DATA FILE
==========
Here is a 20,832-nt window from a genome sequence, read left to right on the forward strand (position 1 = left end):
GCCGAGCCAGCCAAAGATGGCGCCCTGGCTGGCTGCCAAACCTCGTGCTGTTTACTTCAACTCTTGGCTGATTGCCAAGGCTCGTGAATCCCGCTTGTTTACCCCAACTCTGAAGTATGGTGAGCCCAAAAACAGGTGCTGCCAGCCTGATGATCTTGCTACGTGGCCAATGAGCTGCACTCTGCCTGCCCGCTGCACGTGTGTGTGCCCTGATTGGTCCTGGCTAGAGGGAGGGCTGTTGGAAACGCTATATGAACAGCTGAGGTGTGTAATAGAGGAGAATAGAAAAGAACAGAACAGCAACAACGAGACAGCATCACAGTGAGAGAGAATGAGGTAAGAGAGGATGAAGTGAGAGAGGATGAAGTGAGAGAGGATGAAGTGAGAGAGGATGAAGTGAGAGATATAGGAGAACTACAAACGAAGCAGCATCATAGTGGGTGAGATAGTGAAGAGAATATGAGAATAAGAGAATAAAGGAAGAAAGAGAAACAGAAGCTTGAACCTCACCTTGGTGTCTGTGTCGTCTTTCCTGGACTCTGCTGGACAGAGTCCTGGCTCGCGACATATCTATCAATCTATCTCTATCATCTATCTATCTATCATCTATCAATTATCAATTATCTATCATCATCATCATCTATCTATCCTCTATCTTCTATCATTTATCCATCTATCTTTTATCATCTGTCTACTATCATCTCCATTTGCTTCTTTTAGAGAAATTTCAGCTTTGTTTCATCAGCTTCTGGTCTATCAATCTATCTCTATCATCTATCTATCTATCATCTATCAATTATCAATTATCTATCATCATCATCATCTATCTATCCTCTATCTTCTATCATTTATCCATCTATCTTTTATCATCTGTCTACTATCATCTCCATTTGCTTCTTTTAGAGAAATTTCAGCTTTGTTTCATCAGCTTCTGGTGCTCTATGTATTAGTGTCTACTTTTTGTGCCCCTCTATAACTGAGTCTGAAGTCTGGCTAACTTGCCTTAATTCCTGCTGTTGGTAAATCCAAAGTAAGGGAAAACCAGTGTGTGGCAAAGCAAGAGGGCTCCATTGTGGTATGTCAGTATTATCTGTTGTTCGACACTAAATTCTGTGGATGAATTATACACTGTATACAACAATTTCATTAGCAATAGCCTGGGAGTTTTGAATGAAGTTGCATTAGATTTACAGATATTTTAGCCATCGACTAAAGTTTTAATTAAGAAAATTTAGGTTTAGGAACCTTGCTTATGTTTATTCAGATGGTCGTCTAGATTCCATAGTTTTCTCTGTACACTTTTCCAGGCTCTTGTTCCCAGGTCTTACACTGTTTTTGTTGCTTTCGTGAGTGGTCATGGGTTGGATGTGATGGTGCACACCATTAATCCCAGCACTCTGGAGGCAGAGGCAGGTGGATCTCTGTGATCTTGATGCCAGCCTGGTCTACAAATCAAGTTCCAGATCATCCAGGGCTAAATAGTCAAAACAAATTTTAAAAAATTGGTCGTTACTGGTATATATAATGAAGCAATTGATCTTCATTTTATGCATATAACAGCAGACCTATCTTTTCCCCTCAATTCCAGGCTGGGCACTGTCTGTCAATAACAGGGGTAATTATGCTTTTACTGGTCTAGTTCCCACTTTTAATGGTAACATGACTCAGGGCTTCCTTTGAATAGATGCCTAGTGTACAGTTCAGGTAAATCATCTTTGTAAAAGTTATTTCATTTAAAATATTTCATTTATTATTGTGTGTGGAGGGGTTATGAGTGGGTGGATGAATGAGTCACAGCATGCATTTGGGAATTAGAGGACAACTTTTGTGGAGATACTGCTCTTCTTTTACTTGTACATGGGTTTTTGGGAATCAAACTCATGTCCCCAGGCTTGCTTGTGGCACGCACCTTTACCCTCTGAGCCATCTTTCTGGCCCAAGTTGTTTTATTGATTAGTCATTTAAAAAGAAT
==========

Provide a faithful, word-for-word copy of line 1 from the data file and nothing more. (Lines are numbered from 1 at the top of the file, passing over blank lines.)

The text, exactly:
Here is a 20,832-nt window from a genome sequence, read left to right on the forward strand (position 1 = left end):